State-run oil companies have decided to stop chartering tankers owned or operated by Chinese companies even if the vessels are registered under third-country flags. The move follows regulations issued last month to curb business dealings with China in retaliation against the Chinese army’s border transgressions in Ladakh and the death of 20 Indian soldiers in the Galwan Valley clash.
The oil companies already have a first-right-of-refusal clause in favour of Indian flag vessels in their global tenders. Under this clause, Indian tankers can be given contracts if they match the winning bid of foreign vessels. The latest move throws vessels with any China connection out of the ring. For limited tenders, the companies will not invite bids from Chinese shipping entities previously registered with them.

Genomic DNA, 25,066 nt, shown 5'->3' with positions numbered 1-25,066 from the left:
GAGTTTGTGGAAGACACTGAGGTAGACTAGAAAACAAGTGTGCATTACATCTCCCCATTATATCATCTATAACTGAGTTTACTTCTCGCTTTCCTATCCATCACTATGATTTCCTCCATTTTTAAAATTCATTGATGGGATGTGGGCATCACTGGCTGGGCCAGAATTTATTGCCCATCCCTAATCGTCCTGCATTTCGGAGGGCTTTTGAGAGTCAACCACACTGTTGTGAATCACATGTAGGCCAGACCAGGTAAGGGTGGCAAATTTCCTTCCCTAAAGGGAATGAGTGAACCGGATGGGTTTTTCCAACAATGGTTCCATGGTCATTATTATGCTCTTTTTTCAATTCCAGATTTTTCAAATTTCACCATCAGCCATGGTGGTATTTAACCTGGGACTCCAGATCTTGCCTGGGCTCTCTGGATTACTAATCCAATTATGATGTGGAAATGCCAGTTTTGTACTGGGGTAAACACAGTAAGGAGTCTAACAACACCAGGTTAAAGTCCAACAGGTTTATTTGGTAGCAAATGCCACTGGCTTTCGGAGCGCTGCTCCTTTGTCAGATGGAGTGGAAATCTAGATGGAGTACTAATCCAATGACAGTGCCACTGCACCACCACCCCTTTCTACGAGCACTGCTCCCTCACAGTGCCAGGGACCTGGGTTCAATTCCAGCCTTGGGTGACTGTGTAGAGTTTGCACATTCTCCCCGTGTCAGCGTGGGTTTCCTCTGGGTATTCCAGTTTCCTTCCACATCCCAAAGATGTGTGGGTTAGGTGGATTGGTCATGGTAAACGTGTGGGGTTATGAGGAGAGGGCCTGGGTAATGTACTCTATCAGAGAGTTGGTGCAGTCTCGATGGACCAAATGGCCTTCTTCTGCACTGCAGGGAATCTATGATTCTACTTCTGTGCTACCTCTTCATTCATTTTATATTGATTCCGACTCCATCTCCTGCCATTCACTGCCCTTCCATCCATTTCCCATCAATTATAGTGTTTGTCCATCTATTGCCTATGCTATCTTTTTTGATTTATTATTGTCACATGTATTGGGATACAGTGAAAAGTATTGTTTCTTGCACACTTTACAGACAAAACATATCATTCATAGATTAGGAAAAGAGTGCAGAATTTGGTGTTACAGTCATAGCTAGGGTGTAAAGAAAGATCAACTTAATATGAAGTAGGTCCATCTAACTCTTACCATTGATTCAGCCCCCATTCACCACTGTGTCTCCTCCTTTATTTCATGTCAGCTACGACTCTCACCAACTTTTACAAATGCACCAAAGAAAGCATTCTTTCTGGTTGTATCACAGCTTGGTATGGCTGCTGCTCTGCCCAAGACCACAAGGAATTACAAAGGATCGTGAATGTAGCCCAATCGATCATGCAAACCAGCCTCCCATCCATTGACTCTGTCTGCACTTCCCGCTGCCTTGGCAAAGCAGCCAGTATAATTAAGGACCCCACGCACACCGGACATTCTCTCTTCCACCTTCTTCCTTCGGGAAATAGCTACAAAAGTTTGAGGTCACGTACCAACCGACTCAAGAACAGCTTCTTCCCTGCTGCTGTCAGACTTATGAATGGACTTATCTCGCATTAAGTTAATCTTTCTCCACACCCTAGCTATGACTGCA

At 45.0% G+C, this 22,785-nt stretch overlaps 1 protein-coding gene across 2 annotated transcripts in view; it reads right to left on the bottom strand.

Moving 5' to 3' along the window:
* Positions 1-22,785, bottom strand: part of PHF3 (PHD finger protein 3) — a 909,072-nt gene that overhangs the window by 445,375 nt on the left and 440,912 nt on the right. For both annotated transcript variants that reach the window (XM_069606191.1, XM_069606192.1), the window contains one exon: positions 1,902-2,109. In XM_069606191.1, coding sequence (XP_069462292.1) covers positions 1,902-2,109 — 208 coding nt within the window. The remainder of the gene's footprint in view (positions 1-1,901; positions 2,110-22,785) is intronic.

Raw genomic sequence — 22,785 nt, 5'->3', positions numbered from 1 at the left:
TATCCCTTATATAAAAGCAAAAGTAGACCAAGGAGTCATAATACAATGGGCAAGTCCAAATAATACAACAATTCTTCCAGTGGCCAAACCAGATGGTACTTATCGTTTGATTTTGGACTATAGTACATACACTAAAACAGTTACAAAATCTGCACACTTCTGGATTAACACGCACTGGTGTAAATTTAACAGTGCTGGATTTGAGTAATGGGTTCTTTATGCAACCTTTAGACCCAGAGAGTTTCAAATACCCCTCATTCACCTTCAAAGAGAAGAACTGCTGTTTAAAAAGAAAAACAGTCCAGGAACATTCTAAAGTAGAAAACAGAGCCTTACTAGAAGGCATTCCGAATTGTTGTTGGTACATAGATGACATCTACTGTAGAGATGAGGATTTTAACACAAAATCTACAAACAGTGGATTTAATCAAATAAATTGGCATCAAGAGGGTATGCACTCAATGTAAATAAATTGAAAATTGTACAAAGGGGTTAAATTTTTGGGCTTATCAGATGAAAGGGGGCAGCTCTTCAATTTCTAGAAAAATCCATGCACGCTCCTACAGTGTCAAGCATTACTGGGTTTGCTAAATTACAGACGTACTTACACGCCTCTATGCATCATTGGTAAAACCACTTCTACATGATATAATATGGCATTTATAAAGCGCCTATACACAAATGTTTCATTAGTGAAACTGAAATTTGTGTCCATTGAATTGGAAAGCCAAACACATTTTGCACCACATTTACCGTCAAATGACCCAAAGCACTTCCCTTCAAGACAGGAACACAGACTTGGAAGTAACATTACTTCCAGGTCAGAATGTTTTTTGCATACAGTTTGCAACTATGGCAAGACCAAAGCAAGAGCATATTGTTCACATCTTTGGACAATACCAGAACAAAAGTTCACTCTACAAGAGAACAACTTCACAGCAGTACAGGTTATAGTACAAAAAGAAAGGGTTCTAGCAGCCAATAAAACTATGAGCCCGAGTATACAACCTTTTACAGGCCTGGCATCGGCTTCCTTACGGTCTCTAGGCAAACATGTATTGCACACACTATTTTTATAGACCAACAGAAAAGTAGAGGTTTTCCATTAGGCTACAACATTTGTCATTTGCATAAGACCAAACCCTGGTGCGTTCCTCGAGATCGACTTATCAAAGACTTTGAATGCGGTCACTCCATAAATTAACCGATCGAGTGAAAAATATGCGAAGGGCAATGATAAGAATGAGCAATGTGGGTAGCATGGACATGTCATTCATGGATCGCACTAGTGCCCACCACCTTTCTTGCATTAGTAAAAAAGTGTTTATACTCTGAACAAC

Chinese vessels have a small share of the number of ships chartered by the oil companies. As such, the ban will not have much impact on oil companies’ trade. A Bloomberg report on Wednesday said the oil companies are also planning to ask oil traders and suppliers not to send shipments to India using Chinese vessels.
The power ministry had earlier banned import of Chinese equipment needed for generation, transmission and distribution projects that are manufactured in India. It also laid down a strict quality and malware testing norm for equipment allowed to be imported.